In a recent blog we discussed Why Organizations Need to Take Phishing Threats Against Their Employees Seriously. Here’s another reason why organizations should be concerned. Cybercriminals are increasingly using mainstream, legitimate commercial infrastructure sites to avoid detection and host the growing number of phishing attacks they launch.
The 2019 Webroot Threat Report revealed some pretty interesting statistics, including the fact that phishing attacks increased 36 percent and the number of phishing sites grew 220 percent over the course of 2018. While those stats certainly get one’s attention, the stat that really hits home is this one:
40 Percent of Malicious URLs Were Found on Good Domains
As more threat actors leverage legitimate infrastructure and manipulate trusted brands, it’s becoming harder and harder to stop these phishing attacks and cybersecurity threats. A recent CSO article drove this home, by outlining six ways that threat actors are manipulating legitimate infrastructure. One of ways they mention is stolen or legitimately purchased cloud services. Cybercriminals can employ phishing emails that contain links to legitimate cloud providers – including AWS, Azure, Alibaba, Google – that are hosting phishing sites. The initial URL is legitimate, and as such most URL filtering tools and block lists will not catch them. Once clicked, the URL is redirected to a phishing page that is hosted elsewhere.
Just recently, GoDaddy removed 15,000 subdomains that were used for online scams. In their investigation, they found that threat actors were sending phishing emails to people that promoted a product. When clicked, the user was landing on a subdomain that was hosted on a legitimate site, without the site owner’s knowledge. Adding to the deceit, these products were often backed by fake endorsements from celebrities and other trusted brands. The ZDNet article named Jennifer Lopez, Blake Shelton, Wolf Blitzer, the Shark Tank TV show, among others that were used as part of the scam.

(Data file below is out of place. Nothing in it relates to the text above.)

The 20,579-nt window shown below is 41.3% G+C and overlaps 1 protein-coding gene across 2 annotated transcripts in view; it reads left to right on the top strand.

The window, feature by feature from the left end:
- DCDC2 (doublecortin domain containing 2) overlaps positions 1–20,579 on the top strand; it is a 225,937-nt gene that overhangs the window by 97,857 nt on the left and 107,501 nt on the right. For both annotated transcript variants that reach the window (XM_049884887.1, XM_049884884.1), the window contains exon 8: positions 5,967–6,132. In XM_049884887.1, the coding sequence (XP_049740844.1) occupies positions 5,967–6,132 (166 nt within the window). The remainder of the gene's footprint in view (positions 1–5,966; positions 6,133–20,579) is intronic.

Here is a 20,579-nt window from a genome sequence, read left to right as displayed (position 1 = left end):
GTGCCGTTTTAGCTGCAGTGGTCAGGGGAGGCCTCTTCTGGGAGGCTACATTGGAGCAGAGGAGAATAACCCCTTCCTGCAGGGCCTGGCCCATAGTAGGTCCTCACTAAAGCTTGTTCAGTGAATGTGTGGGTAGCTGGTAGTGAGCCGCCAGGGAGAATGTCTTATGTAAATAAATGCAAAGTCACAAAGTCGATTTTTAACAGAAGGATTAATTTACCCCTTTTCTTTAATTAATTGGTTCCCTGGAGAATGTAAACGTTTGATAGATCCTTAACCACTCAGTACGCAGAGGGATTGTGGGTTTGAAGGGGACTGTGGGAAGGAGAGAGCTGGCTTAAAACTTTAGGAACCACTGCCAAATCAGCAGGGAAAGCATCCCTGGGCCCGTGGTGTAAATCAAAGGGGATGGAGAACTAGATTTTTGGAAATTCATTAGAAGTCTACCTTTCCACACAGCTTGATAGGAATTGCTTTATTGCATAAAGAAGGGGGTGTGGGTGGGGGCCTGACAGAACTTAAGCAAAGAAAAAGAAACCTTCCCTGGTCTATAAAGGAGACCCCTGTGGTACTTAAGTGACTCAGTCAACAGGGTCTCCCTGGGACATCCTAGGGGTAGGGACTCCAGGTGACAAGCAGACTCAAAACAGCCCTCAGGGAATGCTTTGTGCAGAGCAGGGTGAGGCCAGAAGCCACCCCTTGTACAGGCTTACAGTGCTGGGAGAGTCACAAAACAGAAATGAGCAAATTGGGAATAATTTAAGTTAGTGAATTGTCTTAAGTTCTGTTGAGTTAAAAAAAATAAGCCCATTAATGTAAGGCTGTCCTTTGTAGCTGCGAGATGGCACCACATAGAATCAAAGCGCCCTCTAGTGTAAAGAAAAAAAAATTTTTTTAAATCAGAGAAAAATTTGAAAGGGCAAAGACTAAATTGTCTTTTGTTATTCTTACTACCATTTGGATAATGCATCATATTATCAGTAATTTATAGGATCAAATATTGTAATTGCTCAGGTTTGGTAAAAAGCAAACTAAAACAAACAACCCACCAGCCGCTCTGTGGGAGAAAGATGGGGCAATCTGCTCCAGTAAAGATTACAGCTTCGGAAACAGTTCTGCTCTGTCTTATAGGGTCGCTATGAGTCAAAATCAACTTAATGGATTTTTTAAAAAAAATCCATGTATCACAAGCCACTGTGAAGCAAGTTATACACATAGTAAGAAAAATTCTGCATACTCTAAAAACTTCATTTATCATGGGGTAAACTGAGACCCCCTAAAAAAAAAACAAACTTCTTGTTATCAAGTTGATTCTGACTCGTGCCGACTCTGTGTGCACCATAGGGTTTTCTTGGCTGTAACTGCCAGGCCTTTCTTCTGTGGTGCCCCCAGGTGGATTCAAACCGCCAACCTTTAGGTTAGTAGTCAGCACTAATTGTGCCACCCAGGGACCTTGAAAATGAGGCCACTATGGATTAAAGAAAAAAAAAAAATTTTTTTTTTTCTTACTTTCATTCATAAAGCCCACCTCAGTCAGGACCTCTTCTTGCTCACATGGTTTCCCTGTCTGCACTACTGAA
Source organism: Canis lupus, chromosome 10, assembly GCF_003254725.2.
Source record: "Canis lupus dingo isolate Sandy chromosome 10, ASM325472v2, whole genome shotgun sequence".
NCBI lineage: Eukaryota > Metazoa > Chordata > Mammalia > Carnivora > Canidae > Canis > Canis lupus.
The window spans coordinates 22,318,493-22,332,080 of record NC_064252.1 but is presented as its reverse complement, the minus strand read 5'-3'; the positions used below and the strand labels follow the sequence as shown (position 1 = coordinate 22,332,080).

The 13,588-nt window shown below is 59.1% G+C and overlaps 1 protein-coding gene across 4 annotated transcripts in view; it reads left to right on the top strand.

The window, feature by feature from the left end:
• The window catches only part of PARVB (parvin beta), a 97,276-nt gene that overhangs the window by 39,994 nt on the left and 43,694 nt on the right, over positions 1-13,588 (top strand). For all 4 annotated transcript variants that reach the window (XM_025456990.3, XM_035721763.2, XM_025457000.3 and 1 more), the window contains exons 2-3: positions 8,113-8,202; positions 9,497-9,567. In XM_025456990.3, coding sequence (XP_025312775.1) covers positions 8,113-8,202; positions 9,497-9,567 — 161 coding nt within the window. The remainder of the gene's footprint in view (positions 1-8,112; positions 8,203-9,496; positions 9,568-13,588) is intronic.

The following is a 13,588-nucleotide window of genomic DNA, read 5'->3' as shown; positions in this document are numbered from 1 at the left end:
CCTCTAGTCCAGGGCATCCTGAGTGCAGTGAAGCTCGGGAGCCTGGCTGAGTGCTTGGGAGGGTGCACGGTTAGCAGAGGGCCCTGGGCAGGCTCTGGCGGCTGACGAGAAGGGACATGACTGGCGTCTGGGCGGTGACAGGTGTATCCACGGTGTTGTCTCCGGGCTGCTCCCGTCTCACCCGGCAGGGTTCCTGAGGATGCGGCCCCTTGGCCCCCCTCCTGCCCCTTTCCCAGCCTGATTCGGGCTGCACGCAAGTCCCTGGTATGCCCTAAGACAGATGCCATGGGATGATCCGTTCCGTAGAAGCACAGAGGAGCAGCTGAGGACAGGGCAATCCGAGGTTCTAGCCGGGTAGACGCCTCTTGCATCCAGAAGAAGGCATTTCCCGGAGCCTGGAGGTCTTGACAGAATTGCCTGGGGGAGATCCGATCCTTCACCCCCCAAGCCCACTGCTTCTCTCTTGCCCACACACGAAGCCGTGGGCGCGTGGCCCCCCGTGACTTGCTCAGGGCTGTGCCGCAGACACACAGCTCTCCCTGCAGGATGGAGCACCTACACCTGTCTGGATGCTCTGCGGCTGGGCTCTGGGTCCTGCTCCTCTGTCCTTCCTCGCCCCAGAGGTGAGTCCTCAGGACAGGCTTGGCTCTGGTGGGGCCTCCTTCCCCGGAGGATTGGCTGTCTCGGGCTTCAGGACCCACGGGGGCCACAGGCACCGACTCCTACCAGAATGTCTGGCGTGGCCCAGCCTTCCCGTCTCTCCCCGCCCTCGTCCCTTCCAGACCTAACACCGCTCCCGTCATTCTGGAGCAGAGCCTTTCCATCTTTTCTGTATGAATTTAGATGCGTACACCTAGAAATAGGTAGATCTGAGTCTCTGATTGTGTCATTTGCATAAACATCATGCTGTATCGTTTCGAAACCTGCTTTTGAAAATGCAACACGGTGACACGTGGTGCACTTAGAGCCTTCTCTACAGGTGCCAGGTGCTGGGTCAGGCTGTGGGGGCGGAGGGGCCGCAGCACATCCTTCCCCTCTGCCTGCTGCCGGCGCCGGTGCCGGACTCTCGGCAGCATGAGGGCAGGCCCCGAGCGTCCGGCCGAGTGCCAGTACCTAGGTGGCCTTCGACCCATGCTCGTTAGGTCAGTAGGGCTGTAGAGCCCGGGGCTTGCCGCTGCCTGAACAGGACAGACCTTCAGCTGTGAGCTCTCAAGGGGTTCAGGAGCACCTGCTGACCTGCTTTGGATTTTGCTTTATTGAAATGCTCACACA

An interesting article published last year at InfoSecurity Magazine stated that 42 percent of the top 100,000 websites, as ranked by Alexa, “either are using software that leaves them vulnerable to attack or have already been compromised in some way.” Many of these sites link to other websites (25 on average according to the article), which creates additional opportunities for threat actors to manipulate an otherwise legitimate domain.
So, you can train your employees on identifying phishing attacks, illegitimate websites, and other ploys, but how can you police legitimate websites that are being manipulated? URL filtering tools and blocklists don’t work because blocking legitimate websites and cloud service providers would be much to invasive to employee productivity, never mind the drain on IT resources and manpower to do it.
SlashNext’s threat detection technology uses a browser-based approach that follows URL re-directs and examines the contents of each subsequent page rather than focusing singularly on the URL analysis or domain reputation analysis of only the initial page. Our SEERTM technology (Session Emulation and Environment Reconnaissance) runs virtual browsers in a purpose-built cloud to dynamically inspect sites, and perhaps more importantly page contents and server behavior, with advanced computer vision, OCR, NLP, and active site behavioral analysis. Machine learning enables definitive verdicts—malicious or benign—with exceptional accuracy and near-zero false positives.
Our Real-Time Phishing Threat Intelligence and Targeted Phishing Defense solutions can see beyond the legitimate website to identify what might lie in wait. Start a free 15-day trial of Real-Time Phishing Threat Intelligence or contact us for a demo of our Targeted Phishing Defense to see how you can protect your organization.
*** This is a Security Bloggers Network syndicated blog from SlashNext authored by Lisa O'Reilly. Read the original post at: https://www.slashnext.com/how-to-protect-your-employees-when-threat-actors-leverage-legitimate-infrastructure/